Why is Alex able to tolerate his cellmates in Part 2, Chapter 1 of A Clockwork Orange but not the new prisoner whose behavior dominates Chapter 2?
Alex's five cellmates are violent criminals older than he is (at this point in the novel, about 17). They have terrible records that include theft, rape, and murder, and their behavior must disgust Alex, given his fastidious nature. One is a "very fat sweaty" man; another "tear[s] bits of his toe-nails off" as Alex watches. Alex says, in an understatement, that he does not "enjoy being with them" any more than readers enjoy hearing about them, but he can endure their presence because they are "not given to perversions of the body." They leave Alex alone sexually, that is. But the new prisoner has a "very dirty mind" and "filthy intentions." Alex wakes in the darkness to find the man on his bunk, whispering and "stroke stroke stroking away." This behavior makes Alex "bezoomny," enraged with anger, and so disgusted that even after the cellmates beat the man badly, Alex cannot return to his bunk. It is now "filthy and cally [shitty]" merely because the man lay on it.
What assessment of "penological theories" does the man who visits Alex's cell offer in Part 2, Chapter 2 of A Clockwork Orange, and how does he view the prisoners?
The man, who readers later learn is the Minister of the Interior, finds such theories "outmoded" and self-defeating, since they produce "concentrated criminality" and reward criminals, who "enjoy their so-called punishment." Cold and clinical, he describes prisoners as "unsavoury" and looks not at but "right through" Alex and his cellmates. The prisoners' terrible living conditions don't register with the Minister, nor does he connect these conditions, especially the overcrowding, with what happened in Alex's cell the night before. Instead, the Minister seems to perceive the prisoners as dead wood, taking up space in cells that may soon be needed for "political offenders." He states confidently that the new treatment, which will free up cell space, will be fully implemented in a year. The Minister seems unmoved by Alex's outburst but perhaps chooses him for treatment because he contradicts the Minister or at least insists that the Minister deal with him as an individual—that he looks at him, not through him, with his "stern blue" eyes. Prisoners are not quite human to the Minister. Even Alex, as he asserts his individual humanity, is just a "vicious young hoodlum" to be "transformed" into someone unrecognizable.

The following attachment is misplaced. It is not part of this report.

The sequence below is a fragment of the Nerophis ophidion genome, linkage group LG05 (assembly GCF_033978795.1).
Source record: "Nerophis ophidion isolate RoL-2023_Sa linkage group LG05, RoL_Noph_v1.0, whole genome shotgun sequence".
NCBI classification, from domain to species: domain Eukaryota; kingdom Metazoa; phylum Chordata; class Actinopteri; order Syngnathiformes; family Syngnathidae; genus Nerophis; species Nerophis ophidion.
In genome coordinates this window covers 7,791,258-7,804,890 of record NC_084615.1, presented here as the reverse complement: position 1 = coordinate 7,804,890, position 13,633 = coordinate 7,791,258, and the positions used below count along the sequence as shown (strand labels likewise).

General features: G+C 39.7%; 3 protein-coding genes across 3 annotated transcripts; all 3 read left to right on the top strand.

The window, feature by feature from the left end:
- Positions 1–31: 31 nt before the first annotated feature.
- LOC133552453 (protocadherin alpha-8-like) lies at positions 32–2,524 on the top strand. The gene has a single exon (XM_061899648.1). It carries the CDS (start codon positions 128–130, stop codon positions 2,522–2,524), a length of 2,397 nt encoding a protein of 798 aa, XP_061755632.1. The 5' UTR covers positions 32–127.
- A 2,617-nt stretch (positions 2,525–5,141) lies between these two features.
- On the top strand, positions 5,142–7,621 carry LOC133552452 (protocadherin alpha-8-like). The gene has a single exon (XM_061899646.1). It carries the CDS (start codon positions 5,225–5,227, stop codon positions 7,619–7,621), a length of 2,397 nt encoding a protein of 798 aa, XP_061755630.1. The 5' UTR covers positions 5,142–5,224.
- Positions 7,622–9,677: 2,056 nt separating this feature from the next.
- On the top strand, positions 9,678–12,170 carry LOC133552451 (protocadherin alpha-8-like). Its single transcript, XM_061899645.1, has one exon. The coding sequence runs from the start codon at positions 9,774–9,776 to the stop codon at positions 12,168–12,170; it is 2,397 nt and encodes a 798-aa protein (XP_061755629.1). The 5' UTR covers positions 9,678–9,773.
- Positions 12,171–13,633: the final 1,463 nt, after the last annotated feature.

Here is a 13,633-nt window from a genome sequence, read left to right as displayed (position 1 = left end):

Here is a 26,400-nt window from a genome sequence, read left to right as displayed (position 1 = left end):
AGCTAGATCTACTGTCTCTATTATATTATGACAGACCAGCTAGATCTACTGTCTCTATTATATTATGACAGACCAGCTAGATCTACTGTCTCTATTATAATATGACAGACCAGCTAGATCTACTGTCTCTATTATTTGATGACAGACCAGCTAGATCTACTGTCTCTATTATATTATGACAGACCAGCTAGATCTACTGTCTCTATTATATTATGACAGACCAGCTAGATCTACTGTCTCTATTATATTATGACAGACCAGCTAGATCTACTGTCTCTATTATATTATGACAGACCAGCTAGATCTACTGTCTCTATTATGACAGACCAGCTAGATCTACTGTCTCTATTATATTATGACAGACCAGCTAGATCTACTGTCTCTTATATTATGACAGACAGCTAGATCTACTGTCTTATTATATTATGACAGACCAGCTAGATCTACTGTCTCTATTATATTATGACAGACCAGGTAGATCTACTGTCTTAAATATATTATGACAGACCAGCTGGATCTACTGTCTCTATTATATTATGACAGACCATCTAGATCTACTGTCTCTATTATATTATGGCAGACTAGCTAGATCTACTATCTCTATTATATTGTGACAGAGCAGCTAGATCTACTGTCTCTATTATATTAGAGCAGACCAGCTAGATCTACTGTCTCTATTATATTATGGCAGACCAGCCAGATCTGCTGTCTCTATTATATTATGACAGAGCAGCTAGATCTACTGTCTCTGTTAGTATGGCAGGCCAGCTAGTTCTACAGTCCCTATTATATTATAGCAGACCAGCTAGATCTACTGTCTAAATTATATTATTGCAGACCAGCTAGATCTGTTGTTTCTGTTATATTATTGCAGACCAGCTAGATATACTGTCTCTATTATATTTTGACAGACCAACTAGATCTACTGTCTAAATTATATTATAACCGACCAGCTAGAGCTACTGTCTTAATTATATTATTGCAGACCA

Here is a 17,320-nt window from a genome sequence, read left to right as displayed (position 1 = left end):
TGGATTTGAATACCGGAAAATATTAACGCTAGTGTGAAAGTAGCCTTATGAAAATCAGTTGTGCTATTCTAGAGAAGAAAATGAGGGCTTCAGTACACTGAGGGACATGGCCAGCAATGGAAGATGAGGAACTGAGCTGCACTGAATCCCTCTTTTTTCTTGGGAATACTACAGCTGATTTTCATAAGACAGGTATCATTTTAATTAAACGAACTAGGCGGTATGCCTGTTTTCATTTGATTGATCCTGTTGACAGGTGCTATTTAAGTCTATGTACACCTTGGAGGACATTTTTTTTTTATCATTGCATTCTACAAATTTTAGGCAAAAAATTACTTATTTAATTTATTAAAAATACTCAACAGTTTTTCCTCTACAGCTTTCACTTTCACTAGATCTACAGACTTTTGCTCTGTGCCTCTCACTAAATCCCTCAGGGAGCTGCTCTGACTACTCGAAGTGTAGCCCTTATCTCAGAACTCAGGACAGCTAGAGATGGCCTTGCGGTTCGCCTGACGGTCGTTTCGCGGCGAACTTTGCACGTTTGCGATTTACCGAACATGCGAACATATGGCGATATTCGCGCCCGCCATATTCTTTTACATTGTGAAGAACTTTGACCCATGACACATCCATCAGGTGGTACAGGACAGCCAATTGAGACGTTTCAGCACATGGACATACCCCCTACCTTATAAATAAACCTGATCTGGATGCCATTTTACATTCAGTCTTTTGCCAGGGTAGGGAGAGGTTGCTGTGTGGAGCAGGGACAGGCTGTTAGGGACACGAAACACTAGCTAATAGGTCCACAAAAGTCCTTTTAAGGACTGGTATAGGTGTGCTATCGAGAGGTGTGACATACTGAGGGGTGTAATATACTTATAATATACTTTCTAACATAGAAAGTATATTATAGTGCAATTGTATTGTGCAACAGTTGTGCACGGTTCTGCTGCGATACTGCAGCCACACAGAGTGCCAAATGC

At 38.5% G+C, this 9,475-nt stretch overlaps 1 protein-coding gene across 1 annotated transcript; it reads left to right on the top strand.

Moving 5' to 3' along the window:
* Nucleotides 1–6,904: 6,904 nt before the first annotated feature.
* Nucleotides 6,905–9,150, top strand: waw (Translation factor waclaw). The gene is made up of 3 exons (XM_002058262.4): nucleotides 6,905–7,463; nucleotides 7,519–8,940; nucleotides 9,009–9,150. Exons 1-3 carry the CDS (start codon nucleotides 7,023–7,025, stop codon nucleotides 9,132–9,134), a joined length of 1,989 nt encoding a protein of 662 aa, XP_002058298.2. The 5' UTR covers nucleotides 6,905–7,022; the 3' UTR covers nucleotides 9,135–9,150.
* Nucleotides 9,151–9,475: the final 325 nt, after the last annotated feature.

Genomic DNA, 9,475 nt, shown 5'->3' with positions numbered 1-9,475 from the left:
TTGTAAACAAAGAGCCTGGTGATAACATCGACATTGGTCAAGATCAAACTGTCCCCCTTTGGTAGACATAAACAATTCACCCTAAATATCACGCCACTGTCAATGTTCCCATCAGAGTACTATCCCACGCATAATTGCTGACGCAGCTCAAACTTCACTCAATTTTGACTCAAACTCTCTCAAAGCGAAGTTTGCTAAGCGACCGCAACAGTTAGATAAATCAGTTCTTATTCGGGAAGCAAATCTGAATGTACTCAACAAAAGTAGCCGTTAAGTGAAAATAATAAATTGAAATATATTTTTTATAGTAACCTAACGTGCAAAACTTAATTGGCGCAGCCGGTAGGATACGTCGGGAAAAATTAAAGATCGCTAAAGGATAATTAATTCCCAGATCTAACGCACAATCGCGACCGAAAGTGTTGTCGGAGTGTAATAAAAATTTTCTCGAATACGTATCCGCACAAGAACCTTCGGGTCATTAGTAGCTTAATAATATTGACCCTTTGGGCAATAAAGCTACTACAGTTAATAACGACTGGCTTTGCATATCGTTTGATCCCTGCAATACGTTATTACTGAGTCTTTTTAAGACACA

Why is the treatment Alex undergoes in Part 2 of A Clockwork Orange called "Reclamation Treatment," and in what way is the treatment's name ironic?